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Thread: Tenuous, hidden processing involved in shell variable assignment

  1. #1
    Join Date
    Aug 2010
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    Question Tenuous, hidden processing involved in shell variable assignment

    Greetings,

    I grabbed the ANSI Escape Sequence display, present at http://www.tldp.org/HOWTO/Bash-Prompt-HOWTO/x329.html. Upon inspection, it reflected hastily produced hackery, which offered little insight to function via commentary. And, so I cleaned it up, added some necessary insight to function, and removed the raging nonessential bits.

    Notwithstanding, nestled within the algorithm is an otherwise non-imposing variable assignment, whose syntax is curious (haven't seen before); and has irritated me beyond annoyance. The statement is:
    do FG=${FGs// /}

    I figured the '// /' were probably an overlooked boo-boo, which didn't hurt anything by their existence. However, upon further inspection (set -x), it became evident that the slashes presence are certainly not an overlook, and are in fact, essential. Apparently however, there are other non-obvious, additional data processing functionality at hand here. So, why doesn't the value of FG end up with a string that includes '// /' at the end, each time; instead of a properly syntaxed foreground sequence were the slashes have been eliminated? The '// /' is indispensable in eliminating an extra, non-essential whitespace in the value before the assignment becomes effective. Additionally, are there other similar types of hidden internal shell functionality available, and where might it be made obvious?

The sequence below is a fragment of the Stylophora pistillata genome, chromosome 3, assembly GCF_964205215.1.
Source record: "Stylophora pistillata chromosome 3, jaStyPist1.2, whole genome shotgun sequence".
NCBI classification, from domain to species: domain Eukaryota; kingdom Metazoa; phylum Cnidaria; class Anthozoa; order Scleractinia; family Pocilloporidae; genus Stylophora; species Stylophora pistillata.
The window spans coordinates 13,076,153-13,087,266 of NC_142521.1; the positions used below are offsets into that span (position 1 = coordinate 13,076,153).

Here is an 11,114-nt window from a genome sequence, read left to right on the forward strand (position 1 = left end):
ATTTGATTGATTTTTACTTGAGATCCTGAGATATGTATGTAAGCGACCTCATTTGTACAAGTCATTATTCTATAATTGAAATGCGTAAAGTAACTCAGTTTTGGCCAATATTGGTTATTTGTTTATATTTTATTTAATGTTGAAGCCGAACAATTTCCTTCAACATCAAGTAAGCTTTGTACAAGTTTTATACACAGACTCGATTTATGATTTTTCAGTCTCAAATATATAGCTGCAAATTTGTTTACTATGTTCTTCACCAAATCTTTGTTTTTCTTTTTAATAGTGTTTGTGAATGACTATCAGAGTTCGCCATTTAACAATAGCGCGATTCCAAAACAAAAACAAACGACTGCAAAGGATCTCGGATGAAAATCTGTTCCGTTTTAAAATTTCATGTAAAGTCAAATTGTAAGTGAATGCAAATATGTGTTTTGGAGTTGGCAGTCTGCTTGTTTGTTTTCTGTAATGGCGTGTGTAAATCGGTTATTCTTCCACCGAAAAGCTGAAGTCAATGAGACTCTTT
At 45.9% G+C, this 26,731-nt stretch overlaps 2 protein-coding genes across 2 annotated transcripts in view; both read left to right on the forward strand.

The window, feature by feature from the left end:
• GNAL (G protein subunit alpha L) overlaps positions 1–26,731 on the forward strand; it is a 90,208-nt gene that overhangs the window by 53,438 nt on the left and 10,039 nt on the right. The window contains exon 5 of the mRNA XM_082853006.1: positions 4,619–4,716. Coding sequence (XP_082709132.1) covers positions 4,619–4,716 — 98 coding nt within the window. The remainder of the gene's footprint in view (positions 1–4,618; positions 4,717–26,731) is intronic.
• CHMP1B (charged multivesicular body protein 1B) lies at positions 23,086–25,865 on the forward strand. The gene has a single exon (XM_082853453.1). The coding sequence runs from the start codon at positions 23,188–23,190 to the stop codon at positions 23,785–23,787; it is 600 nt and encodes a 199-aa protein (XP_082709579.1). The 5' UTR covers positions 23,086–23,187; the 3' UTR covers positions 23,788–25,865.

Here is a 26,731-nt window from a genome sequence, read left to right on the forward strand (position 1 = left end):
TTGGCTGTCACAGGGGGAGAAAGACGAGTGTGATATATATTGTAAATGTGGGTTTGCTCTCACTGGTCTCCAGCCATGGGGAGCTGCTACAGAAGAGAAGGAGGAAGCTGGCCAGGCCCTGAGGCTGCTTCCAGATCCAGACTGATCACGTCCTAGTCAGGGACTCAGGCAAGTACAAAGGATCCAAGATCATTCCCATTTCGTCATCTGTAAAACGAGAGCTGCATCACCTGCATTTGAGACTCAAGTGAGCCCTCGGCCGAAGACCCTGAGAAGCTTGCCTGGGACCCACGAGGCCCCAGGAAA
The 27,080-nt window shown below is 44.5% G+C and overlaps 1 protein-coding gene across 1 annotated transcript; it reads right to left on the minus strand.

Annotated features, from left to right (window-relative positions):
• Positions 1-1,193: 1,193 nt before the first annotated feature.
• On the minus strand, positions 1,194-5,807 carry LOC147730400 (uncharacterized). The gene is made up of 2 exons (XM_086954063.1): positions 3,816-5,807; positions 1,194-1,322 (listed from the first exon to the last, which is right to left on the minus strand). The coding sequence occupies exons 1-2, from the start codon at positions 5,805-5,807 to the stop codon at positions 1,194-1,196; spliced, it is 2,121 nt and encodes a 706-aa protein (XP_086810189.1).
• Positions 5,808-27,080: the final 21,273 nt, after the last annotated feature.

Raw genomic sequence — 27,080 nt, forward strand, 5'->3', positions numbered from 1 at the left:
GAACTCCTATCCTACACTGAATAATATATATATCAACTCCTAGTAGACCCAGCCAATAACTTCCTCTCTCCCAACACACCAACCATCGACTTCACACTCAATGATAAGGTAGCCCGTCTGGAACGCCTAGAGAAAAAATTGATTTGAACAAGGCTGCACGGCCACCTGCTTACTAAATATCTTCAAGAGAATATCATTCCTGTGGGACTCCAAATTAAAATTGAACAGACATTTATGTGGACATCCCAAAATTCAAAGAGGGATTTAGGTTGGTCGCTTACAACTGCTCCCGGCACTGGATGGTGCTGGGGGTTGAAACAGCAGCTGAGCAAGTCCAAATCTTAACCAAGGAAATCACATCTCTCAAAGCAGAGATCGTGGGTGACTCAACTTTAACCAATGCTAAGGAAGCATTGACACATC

Sláinte,
    odoncaoa@yahoo.com

    #!/bin/bash

    # set -x
    # http://www.tldp.org/HOWTO/Bash-Prompt-HOWTO/x329.html
    # This file echoes a bunch of color codes to the
    # terminal to demonstrate what's available. Each
    # line is the color code of one forground color,
    # out of 17 (default + 16 escapes), followed by a
    # test use of that color on all nine background
    # colors (default + 8 escapes).
    #

    T='gYw' # The test text
    BGCDs="40m 41m 42m 43m 44m 45m 46m 47m"

    # Output each of the background display codes being used behind each column
    # across the top of the table
    printf "\n "
    for BGs in $BGCDs;
    do printf " $BGs ";
    done
    printf "\n"

    # These are ANSI foreground codes; displayed first column (to the left & down)
    for FGx in ' m' ' 1m' ' 30m' '1;30m' ' 31m' '1;31m' ' 32m' \
    '1;32m' ' 33m' '1;33m' ' 34m' '1;34m' ' 35m' '1;35m' \
    ' 36m' '1;36m' ' 37m' '1;37m'
    do FG=${FGx// /}
    #do FG=${FGx}

    # COLUMN ONLY NEEDS OUTPUT FOREGROUND CODE; REST IS REDUNDANT
    # Output the first plain foreground code text, then escaped
    # foreground code, then the fully colored test text ('gYw')
    # without fully colored background
    # echo -en " $FGx \033[$FG $T "
    echo -en " $FGx"

    # Fashion a different display area, which employs a new/diff
    # foreground & background color. So, each test text ('gYw') is
    # displayed with each all foreground/background color combos